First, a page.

The bow of Pandaros has its own micro-narrative backstory:
 Straightway he uncovered his polished bow of the horn of a wild ibex, that himself on a time had smitten beneath the breast as it came forth from a rock, he lying in wait the while in a place of ambush, and had struck it in the chest, so that it fell backward in a cleft of the rock. From its head the horns grew to a length of sixteen palms;  these the worker in horn had wrought and fitted together, and smoothed all with care, and set thereon a tip of gold. This bow he bent, leaning it against the ground, and laid it carefully down; and his goodly comrades held their shields before him, lest the warrior sons of the Achaeans should leap to their feet  or ever Menelaus, the warlike son of Atreus, was smitten. Then opened he the lid of his quiver, and took forth an arrow, a feathered arrow that had never been shot, freighted with dark pains; and forthwith he fitted the bitter arrow to the string, and made a vow to Apollo, the wolf-born god, famed for his bow,  that he would sacrifice a glorious hecatomb of firstling lambs, when he should come to his home, the city of sacred Zeleia. And he drew the bow, clutching at once the notched arrow and the string of ox’s sinew: the string he brought to his breast and to the bow the iron arrow-head. But when he had drawn the great bow into a round,  the bow twanged and the great bowstring sang aloud, and the keen arrow leapt, eager to wing its way amid the throng.
(Iliad 4 105–120, Murray)
αὐτίκ᾽ ἐσύλα τόξον ἐΰξοον ἰξάλου αἰγὸς
ἀγρίου, ὅν ῥά ποτ᾽ αὐτὸς ὑπὸ στέρνοιο τυχήσας
πέτρης ἐκβαίνοντα δεδεγμένος ἐν προδοκῇσι
βεβλήκει πρὸς στῆθος: ὃ δ᾽ ὕπτιος ἔμπεσε πέτρῃ.
τοῦ κέρα ἐκ κεφαλῆς ἑκκαιδεκάδωρα πεφύκει:
110καὶ τὰ μὲν ἀσκήσας κεραοξόος ἤραρε τέκτων,
πᾶν δ᾽ εὖ λειήνας χρυσέην ἐπέθηκε κορώνην.
καὶ τὸ μὲν εὖ κατέθηκε τανυσσάμενος ποτὶ γαίῃ
ἀγκλίνας: πρόσθεν δὲ σάκεα σχέθον ἐσθλοὶ ἑταῖροι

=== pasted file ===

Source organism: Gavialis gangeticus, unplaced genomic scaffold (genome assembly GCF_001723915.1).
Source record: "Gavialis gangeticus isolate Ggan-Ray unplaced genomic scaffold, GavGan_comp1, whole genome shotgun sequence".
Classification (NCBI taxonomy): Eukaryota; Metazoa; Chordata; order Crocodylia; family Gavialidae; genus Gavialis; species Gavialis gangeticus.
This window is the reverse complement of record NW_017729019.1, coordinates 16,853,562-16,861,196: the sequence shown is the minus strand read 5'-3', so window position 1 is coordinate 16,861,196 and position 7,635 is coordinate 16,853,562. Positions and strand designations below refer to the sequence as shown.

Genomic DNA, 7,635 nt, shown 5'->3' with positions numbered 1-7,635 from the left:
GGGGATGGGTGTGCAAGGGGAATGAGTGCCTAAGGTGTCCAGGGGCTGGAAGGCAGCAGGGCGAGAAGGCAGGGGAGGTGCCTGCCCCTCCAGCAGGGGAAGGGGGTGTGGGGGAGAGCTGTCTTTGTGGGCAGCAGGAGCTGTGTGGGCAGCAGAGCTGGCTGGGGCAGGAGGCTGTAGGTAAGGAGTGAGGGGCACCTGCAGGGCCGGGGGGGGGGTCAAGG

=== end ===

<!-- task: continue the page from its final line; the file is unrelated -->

μὴ πρὶν ἀναΐξειαν ἀρήϊοι υἷες Ἀχαιῶν
115πρὶν βλῆσθαι Μενέλαον ἀρήϊον Ἀτρέος υἱόν.
αὐτὰρ ὁ σύλα πῶμα φαρέτρης, ἐκ δ᾽ ἕλετ᾽ ἰὸν
ἀβλῆτα πτερόεντα μελαινέων ἕρμ᾽ ὀδυνάων:
αἶψα δ᾽ ἐπὶ νευρῇ κατεκόσμει πικρὸν ὀϊστόν,
εὔχετο δ᾽ Ἀπόλλωνι Λυκηγενέϊ κλυτοτόξῳ
120ἀρνῶν πρωτογόνων ῥέξειν κλειτὴν ἑκατόμβην
οἴκαδε νοστήσας ἱερῆς εἰς ἄστυ Ζελείης.
ἕλκε δ᾽ ὁμοῦ γλυφίδας τε λαβὼν καὶ νεῦρα βόεια:
νευρὴν μὲν μαζῷ πέλασεν, τόξῳ δὲ σίδηρον.
αὐτὰρ ἐπεὶ δὴ κυκλοτερὲς μέγα τόξον ἔτεινε,
125λίγξε βιός, νευρὴ δὲ μέγ᾽ ἴαχεν, ἆλτο δ᾽ ὀϊστὸς
ὀξυβελὴς καθ᾽ ὅμιλον ἐπιπτέσθαι μενεαίνων.
Pandaros has a very personal relationship with the bow, having fashioned it himself from the horn of an ibex that he had shot, and so had once been a living being itself. Like Hector’s spear, it is a large weapon; the horn was sixteen palms long, about 48 inches or 122cm. It, too, has a gold tip, marking it out as a special weapon.
The description of the bowstring’s sound is noted in Autenrieth’s dictionary (available on Perseus): “ἴαχεν [ἰάχω] = cry loud and sharply, shriek, scream; of applause, the cry of battle, of wounded men…..; transferred to inanimate objects, the ‘twanging’ of the bow-string; the ‘blare’ of the trumpet; ‘hissing’ of hot iron in water; ‘crackling’ of fire; but the Eng. words do not involve a personification like the Greek. ”
And once in flight, the arrow, like Achilles’ spear, desires earnestly to hit someone.
Again the weapon comes across as animate, and the micro-narrative gives it its own moment of kleos.
Where else does a weapon have a history, a micro-narrative of its own? What does that story tell us about the weapon, or its owner, or the situation in which it is being used?
Sarah Scott is a technical author who lives in Scotland. She has taken part in all three iterations of HeroesX, being one of the Community TAs in v2 and v3, and has a lifelong love of language, literature, and learning.
Picture credits: Bronze Greek Weapons, Creative Commons Attribution-Share Alike 3.0
Ruth van Mierlo, Examples of Mycenean swords, Creative Commons Attribution 2.5 Generic license
Amphora: Warriors, Louvre, Wikimedia Commons
PHGCOM, Scythians Shooting with Bows, Creative Commons Attribution-Share Alike 3.0